Often times we can be our own harshest critics. This negative self-thinking can be caused by a number of different reasons, everything from a having a weakened immune system to getting inconsistent sleep to eating a low-nutrient diet. On average, humans have at least 6,000 thoughts a day running through our minds so know that a few of them are bound to be negative.
Our thoughts can be a reflection of how we feel about ourselves. Habitual negative thinking can begin to impact many areas in our lives including our relationships, our jobs, and how we show up in the world. Turning down your inner critic may require you to lean into self-love. A practice of accepting yourself fully, treating yourself with kindness and respect, and nurturing your growth and wellbeing. To turn down your inner critic, and practice self-love, keep reading.
5 Ways to Turn Down Your Inner Critic
1. Forgive yourself
Every human has made mistakes, some big and some small. Acknowledge any "mistakes" or missteps that you may have taken and forgive yourself. We are sympathetic towards other people, showing grace and acceptance. Show yourself that same type of kindness and forgive yourself.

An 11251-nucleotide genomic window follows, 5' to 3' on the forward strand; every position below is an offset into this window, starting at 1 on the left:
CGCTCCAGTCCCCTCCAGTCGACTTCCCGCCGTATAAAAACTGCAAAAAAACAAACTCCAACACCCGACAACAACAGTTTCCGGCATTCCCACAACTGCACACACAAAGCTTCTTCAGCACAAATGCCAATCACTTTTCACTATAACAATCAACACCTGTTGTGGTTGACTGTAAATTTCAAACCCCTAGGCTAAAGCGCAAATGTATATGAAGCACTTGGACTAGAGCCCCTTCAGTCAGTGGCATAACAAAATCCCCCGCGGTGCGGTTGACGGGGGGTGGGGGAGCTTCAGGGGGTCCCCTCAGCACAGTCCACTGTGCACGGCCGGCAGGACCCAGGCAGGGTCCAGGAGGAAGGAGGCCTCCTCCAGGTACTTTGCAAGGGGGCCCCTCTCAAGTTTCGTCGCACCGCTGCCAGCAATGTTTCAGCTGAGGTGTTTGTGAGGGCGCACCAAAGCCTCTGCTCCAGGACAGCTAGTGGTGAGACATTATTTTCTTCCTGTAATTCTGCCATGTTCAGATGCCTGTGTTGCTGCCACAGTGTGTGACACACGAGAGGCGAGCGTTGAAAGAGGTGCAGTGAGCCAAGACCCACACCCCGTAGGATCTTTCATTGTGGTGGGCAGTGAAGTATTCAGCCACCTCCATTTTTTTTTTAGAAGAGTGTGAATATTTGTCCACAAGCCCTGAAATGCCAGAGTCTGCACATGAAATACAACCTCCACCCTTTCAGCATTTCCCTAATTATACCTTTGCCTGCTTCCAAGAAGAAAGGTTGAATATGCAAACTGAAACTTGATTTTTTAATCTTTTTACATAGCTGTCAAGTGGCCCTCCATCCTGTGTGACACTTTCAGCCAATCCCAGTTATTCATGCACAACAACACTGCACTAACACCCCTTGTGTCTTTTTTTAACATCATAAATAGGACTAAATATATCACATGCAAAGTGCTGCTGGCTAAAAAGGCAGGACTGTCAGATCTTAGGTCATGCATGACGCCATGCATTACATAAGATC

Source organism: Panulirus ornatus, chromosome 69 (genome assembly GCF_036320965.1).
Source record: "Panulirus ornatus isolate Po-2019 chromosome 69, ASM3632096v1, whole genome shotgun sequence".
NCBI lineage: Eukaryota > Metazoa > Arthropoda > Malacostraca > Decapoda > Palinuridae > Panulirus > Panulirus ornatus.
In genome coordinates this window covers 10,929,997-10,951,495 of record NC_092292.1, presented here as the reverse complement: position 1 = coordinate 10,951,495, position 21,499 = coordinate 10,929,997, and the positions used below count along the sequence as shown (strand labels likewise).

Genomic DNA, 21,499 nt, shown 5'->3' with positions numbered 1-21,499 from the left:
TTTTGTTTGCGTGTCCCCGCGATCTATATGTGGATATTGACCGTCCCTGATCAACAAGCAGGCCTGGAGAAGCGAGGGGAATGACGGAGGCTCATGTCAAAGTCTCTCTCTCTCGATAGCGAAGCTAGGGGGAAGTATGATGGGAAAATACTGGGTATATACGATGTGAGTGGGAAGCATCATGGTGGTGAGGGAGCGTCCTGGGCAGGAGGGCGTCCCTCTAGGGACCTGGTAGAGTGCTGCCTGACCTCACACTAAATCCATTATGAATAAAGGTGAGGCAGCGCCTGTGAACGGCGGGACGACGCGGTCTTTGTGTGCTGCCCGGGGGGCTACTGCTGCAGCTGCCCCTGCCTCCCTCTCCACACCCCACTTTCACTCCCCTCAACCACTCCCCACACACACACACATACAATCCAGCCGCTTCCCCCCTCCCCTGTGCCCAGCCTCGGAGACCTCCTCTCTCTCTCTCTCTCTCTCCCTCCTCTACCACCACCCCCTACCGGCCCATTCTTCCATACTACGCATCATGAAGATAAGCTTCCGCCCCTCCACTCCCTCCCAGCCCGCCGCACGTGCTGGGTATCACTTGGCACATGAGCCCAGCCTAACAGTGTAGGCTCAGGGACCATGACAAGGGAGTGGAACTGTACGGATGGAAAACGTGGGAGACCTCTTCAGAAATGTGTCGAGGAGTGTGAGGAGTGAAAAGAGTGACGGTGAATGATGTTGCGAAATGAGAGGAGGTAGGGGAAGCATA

2. Stop the blame game
Just as we can be harsh critics our ourselves, we can also blame ourselves for what has happened to us in the past. Know that there is now need to blame yourself for any negativity that has occurred in your life. Self-criticism and blaming is a learned behavior so it may take a few tries for you to deprogram. Let go of placing blame by recognizing how you are feeling and not judging the outcome. Simply acknowledge.
3. Create space for compassion
Think of how you treat your loved ones or your best friend. You would most likely never say the types of words you say to yourself. Create a space of compassion for yourself. Just as you have sympathy and understanding for others, mirror that feeling to yourself. We are all humans, we are all learning everyday, we are all growing.
4. Practice non-attachment
Beautiful shifts begin to happen when you let go of the need to control the outcome of situations. This practice is known as non-attachment: noticing thoughts or feelings without judgement. Look at how you talk to yourself from an outsider's perspective and you may realize that you are being too harsh on yourself.
5. Get moving
Our physical bodies can store stuck emotions, criticism, and energy that can cause us to thinking poorly or ourselves. We often hold that negative energy in our hips. Start incorporating 15-30 minutes of exercise into your daily routine to release that energy. When you move your body, you also release those feel-good endorphins that make you feel better and happy and even reduce levels of stress and anxiety. Yoga is a beautiful practice that can target your hips specifically. Here are 8 yoga poses you can try to stretch and move your body.
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